The Beatles release Let It Be
Let It Be is the twelfth and final studio album by the English rock band The Beatles.
It was released on 8 May 1970 by the band's Apple Records label shortly after the group's announced breakup.
Most of Let It Be was recorded in January 1969, before the recording and release of the album Abbey Road. For this reason, some critics and fans, such as Mark Lewisohn, argue that Abbey Road should really be considered the group's final album and Let It Be the penultimate. Let It Be was originally intended to be released prior to Abbey Road at some point during mid-1969 under the title Get Back but the Beatles were unhappy with this version of the album, which was mixed and compiled by Glyn Johns, and it was temporarily shelved. A new version of the album was created from the studio tapes by Phil Spector in 1970 and then finally released as Let It Be. The album acts as a soundtrack album for the 1970 motion picture of the same name, which is a documentary film of the band rehearsing and recording the album. While two songs from the sessions were released as singles prior to this album's release, "Get Back" and "Let It Be", the songs were remixed by Spector for release on this album.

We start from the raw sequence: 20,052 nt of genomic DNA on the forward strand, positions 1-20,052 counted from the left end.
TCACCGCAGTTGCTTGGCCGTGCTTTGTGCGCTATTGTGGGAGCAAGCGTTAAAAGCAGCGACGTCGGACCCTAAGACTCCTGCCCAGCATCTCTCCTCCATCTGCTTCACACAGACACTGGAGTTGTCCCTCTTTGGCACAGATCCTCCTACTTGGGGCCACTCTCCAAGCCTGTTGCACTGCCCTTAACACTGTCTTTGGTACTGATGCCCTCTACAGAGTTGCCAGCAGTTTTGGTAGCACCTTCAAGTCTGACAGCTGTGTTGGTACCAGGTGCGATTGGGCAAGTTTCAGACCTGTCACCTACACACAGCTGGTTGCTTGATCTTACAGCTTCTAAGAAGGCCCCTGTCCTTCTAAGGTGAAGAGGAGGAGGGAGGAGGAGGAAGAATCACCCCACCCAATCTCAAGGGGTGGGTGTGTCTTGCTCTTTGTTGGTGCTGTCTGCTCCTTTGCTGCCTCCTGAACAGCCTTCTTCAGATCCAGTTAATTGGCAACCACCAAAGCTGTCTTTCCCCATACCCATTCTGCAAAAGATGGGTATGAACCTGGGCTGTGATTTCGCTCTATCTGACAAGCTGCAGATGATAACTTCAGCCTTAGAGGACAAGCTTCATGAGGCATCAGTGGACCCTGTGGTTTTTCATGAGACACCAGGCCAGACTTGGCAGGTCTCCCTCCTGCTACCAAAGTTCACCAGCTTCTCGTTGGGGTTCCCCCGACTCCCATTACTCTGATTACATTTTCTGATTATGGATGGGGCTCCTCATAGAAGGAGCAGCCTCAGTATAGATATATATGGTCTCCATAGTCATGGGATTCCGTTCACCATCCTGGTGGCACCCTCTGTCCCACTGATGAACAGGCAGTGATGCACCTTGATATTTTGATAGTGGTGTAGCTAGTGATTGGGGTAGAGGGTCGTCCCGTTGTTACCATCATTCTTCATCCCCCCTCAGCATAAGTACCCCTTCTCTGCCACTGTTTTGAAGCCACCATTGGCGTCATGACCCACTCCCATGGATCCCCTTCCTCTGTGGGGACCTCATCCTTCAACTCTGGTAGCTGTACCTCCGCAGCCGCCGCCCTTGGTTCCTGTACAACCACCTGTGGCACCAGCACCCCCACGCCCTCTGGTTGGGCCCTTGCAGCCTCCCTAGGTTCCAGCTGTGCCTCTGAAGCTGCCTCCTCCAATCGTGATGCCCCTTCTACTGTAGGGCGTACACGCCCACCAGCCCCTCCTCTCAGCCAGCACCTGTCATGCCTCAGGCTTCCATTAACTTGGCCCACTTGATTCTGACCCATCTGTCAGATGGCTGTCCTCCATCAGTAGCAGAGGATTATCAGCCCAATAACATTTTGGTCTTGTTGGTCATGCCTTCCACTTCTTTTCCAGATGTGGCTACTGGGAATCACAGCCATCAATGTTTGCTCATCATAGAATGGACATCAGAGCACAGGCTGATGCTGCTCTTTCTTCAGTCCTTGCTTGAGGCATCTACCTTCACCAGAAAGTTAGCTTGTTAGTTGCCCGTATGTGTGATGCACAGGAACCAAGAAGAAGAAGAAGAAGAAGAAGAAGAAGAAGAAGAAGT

The album was met with mixed reviews at the time of its release. NME critic Alan Smith wrote "If the new Beatles soundtrack is to be their last then it will stand as a cheapskate epitaph, a cardboard tombstone, a sad and tatty end to a musical fusion which wiped clean and drew again the face of pop". Rolling Stone magazine was also critical of the album, citing Spector's production embellishments as a sore point: "Musically, boys, you passed the audition. In terms of having the judgment to avoid either over-producing yourselves or casting the fate of your get-back statement to the most notorious of all over-producers, you didn't..."